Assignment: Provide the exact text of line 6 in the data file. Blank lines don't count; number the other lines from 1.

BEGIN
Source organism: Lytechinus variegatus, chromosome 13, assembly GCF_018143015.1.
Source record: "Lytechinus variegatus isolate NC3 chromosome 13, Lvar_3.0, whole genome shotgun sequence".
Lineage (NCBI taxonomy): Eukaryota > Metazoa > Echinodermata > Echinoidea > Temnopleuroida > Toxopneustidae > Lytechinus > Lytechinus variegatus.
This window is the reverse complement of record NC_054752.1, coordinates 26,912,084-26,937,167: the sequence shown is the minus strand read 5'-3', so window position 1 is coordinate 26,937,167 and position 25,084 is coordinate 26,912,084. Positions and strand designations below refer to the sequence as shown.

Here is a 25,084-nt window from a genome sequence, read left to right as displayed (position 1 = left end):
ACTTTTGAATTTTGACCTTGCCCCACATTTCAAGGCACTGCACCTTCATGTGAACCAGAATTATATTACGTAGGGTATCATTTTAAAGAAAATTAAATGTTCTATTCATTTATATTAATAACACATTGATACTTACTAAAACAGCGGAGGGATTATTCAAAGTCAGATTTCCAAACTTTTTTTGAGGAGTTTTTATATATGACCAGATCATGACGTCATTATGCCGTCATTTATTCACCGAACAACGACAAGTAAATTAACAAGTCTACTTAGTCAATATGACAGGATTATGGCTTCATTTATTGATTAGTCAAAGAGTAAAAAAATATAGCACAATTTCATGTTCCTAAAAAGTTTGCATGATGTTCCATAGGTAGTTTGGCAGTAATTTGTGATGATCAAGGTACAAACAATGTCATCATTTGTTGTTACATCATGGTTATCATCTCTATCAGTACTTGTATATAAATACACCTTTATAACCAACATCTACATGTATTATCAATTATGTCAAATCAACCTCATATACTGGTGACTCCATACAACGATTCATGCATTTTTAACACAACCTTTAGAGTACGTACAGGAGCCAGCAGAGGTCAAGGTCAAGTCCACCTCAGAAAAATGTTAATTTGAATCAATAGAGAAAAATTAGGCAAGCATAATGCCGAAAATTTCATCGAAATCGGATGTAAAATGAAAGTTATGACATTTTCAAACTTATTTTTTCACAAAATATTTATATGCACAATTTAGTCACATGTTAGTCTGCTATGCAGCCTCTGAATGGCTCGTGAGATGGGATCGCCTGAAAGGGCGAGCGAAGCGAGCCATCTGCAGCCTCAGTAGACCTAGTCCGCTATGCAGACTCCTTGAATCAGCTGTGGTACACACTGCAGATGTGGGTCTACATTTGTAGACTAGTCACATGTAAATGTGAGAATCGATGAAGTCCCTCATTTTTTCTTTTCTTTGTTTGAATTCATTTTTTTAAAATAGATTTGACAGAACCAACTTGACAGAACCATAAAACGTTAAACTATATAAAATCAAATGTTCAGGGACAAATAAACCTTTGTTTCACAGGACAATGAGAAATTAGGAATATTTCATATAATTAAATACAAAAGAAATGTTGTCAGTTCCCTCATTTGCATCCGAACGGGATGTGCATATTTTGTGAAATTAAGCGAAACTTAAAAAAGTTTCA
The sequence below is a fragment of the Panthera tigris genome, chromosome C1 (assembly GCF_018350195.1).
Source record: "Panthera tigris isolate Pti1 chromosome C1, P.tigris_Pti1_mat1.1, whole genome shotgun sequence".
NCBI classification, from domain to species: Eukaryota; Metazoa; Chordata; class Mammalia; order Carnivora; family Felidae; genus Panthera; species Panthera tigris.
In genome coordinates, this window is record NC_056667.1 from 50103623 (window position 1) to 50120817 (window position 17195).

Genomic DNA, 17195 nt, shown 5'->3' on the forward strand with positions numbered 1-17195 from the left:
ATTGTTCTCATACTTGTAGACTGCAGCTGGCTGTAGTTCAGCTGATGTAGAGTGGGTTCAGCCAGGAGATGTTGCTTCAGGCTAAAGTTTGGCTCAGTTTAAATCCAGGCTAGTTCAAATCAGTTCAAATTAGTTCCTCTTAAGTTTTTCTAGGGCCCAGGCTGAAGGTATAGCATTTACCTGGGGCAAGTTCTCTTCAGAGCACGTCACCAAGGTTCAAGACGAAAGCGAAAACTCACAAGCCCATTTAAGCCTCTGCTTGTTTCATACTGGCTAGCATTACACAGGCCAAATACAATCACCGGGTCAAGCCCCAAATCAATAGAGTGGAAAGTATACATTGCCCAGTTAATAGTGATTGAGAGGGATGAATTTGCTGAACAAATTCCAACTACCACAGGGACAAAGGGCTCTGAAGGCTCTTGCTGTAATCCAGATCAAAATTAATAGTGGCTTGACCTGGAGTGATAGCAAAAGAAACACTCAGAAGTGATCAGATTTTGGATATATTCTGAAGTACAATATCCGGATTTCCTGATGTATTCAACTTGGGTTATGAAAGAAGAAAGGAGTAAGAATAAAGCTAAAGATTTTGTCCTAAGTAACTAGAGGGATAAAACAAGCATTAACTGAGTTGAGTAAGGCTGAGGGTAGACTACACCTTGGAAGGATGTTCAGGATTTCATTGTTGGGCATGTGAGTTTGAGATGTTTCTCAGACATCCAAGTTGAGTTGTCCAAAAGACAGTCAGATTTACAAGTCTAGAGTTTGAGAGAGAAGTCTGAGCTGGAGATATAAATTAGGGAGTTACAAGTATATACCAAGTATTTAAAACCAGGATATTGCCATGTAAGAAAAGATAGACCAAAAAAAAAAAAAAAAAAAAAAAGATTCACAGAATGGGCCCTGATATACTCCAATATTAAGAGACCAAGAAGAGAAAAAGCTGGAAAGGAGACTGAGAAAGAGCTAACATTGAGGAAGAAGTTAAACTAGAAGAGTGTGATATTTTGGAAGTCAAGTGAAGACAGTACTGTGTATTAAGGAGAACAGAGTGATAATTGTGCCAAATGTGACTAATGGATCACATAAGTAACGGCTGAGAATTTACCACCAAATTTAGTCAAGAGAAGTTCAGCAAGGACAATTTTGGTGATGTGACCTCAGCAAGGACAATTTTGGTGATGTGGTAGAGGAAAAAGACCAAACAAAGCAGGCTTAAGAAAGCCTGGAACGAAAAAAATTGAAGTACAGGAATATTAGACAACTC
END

ACTTTTGAATTTTGACCTTGCCCCACATTTCAAGGCACTGCACCTTCATGTGAACCAGAATTATATTACGTAGGGTATCATTTTAAAGAAAATTAAATGTTCTATTCATTTATATTAATAACACATTGATACTTACTAAAACAGCGGAGGGATTATTCAAAGTCAGATTTCCAAACTTTTTTTGAGGAGTTTTTATATATGACCAGATCATGACGTCATTATGCCGTCATTTATTCACCGAACAACGACAAGTAAATTAACAAGTCTACTTAGTCAATATGACAGGATTATGGCTTCATTTATTGATTAGTCAAAGAGTAAAAAAATATAGCACAATTTCATGTTCCTAAAAAGTTTGCATGATGTTCCATAGGTAGTTTGGCAGTAATTTGTGATGATCAAGGTACAAACAATGTCATCATTTGTTGTTACATCATGGTTATCATCTCTATCAGTACTTGTATATAAATACACCTTTATAACCAACATCTACATGTATTATCAATTATGTCAAATCAACCTCATATACTGGTGACTCCATACAACGATTCATGCATTTTTAACACAACCTTTAGAGTACGTACAGGAGCCAGCAGAGGTCAAGGTCAAGTCCACCTCAGAAAAATGTTAATTTGAATCAATAGAGAAAAATTAGGCAAGCATAATGCCGAAAATTTCATCGAAATCGGATGTAAAATGAAAGTTATGACATTTTCAAACTTATTTTTTCACAAAATATTTATATGCACAATTTAGTCACATGTTAGTCTGCTATGCAGCCTCTGAATGGCTCGTGAGATGGGATCGCCTGAAAGGGCGAGCGAAGCGAGCCATCTGCAGCCTCAGTAGACCTAGTCCGCTATGCAGACTCCTTGAATCAGCTGTGGTACACACTGCAGATGTGGGTCTACATTTGTAGACTAGTCACATGTAAATGTGAGAATCGATGAAGTCCCTCATTTTTTCTTTTCTTTGTTTGAATTCATTTTTTTAAAATAGATTTGACAGAACCAACTTGACAGAACCATAAAACGTTAAACTATATAAAATCAAATGTTCAGGGACAAATAAACCTTTGTTTCACAGGACAATGAGAAATTAGGAATATTTCATATAATTAAATACAAAAGAAATGTTGTCAGTTCCCTCATTTGCATCCGAACGGGATGTGCATATTTTGTGAAATTAAGCGAAACTTAAAAAAGTTTCA